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Study Identifies Biological Mechanism whereby Fatty Foods Increase the Likelihood of Depression

Posted May 30, 2019

It is safe to say that most people are probably well aware of the benefits of maintaining a diet rich in whole grains, fruits, vegetables, lean meats and dairy, yet when it comes to clinical depression, the macrocomposition of your diet may be just as important.

As was recently demonstrated in a new study published in the journal Translational Psychiatry by a group of researchers from the University of California San Francisco, the University of Glasgow, and King‘s College, consuming foods high in fat can have a direct impact on your overall mood.

To find out whether high-fat diets and the blues are related in some interesting ways, the research team exposed a group of mice to a diet comprised of 60% fat (intervention group) or a regular one (control group), and monitored them for a period of three to eight weeks.

Mood tracking was performed using standard techniques, which include tail suspension tests and swim tests.

Eating a diet rich in fatty foods has a direct negative impact on a certain region of the brain, which, if persistent, may lead to the development of low mood and even clinical depression. Image: Dana Tentis via, CC0 Public Domain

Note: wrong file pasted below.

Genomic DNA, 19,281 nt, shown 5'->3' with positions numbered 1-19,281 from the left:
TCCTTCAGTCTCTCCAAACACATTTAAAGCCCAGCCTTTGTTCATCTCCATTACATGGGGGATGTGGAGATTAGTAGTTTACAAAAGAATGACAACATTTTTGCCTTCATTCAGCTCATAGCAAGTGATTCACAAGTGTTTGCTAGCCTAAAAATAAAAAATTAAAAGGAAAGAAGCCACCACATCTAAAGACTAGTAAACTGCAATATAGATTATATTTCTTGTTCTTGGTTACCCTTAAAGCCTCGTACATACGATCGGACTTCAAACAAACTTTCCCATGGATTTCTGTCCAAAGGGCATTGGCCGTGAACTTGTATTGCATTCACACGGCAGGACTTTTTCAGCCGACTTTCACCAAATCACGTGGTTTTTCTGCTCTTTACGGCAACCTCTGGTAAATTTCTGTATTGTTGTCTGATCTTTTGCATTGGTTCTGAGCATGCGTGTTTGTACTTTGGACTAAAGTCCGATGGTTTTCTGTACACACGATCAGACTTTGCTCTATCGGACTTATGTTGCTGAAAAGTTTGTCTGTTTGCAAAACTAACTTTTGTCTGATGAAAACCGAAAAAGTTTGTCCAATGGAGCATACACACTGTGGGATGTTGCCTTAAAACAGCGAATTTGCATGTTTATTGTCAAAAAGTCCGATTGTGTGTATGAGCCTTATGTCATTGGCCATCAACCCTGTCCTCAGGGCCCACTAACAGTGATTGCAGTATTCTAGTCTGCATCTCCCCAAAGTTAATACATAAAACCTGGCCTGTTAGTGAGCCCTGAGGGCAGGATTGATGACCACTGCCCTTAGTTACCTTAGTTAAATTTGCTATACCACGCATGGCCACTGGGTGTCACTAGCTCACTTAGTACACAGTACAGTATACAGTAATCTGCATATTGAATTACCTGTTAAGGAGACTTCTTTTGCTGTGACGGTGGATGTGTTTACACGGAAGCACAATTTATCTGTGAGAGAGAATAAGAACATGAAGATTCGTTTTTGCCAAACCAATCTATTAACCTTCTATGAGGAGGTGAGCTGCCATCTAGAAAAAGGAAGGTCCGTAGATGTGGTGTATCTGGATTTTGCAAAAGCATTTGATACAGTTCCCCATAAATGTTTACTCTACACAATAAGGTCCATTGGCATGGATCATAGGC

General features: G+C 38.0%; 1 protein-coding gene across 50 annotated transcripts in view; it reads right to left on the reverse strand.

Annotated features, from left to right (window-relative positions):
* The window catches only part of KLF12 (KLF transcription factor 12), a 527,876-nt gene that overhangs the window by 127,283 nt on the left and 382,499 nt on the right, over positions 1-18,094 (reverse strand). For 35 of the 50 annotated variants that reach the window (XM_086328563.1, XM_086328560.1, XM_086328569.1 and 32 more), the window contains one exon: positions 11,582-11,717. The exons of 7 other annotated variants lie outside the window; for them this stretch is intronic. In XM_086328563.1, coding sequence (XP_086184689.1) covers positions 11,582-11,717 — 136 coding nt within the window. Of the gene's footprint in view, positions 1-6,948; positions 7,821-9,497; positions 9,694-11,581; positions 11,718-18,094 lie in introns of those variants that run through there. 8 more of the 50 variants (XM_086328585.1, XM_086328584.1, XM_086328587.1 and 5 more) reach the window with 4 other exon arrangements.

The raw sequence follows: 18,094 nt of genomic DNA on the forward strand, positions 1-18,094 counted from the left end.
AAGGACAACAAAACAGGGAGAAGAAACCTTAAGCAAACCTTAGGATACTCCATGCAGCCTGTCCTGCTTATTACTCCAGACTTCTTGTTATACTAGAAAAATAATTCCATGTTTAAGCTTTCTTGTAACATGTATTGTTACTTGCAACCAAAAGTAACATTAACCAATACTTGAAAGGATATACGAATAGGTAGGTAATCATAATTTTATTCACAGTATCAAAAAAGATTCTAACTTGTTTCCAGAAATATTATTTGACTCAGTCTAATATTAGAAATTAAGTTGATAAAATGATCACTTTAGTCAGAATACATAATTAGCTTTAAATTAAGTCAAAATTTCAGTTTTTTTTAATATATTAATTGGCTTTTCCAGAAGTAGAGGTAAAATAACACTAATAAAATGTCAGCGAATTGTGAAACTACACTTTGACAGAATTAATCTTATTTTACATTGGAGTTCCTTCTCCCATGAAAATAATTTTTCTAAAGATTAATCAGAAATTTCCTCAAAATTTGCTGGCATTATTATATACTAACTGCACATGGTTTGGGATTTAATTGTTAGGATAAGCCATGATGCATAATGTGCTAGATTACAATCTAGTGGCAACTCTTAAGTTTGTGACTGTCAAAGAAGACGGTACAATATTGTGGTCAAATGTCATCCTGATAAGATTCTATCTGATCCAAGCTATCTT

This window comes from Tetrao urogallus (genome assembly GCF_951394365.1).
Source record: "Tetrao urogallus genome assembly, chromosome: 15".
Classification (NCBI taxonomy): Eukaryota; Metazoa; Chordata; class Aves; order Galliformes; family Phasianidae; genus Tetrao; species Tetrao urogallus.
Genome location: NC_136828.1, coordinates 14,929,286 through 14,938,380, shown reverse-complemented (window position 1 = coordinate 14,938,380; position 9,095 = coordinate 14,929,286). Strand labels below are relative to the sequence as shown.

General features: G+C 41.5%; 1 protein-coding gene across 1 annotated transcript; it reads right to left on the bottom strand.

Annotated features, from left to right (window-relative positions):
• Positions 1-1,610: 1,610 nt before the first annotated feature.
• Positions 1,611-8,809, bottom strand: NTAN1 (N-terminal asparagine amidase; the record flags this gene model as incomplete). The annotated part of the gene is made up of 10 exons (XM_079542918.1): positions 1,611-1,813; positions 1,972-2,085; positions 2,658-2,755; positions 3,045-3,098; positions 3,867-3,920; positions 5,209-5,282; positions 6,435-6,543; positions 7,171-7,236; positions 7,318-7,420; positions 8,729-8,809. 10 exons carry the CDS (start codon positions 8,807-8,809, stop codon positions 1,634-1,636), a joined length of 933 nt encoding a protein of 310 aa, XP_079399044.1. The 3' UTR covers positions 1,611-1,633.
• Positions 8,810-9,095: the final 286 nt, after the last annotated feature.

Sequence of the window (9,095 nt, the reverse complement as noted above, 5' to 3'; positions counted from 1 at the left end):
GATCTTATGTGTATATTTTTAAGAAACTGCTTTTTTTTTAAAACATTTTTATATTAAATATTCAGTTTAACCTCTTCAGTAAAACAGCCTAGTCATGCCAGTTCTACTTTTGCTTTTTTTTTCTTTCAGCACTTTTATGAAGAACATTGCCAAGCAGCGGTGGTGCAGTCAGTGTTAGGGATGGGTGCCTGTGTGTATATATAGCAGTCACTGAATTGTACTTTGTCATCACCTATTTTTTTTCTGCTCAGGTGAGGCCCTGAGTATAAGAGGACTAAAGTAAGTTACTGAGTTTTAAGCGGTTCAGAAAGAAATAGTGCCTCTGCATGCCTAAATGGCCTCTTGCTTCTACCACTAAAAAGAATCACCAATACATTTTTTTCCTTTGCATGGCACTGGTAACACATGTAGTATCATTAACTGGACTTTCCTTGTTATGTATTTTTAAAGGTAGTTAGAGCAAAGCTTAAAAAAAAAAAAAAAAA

Results showed that eating a high-fat diet leads to decreased physical activity and lower mood independently of weight gain that suggests a unique mechanism which does not depend on the amount of body fat one carries.

Following the examination of a number of different molecular pathways that could potentially explain the findings, the researchers discovered that a high-fat diet leads to the accumulation of fatty acids in the hypothalamus, which, in turn, suppresses normal protein signalling.

“We found that the consumption of a fat-dense diet leads to an influx of dietary fatty acids specifically in the hypothalamus. These fatty acids can directly modulate the protein kinase A (PKA) signalling pathway that is responsible for the development of depression,” wrote the researchers.

If the findings are replicated in further studies, they could lead to the eventual development of new molecules capable of restoring normal hypothalamic function and thereby reducing the symptoms of depression.

Given the dearth of new depression-specific drugs in the last several decades, research like this could pave the way to a new – neurologically-informed – era of the treatment of mental health disorders.

Sources: study,

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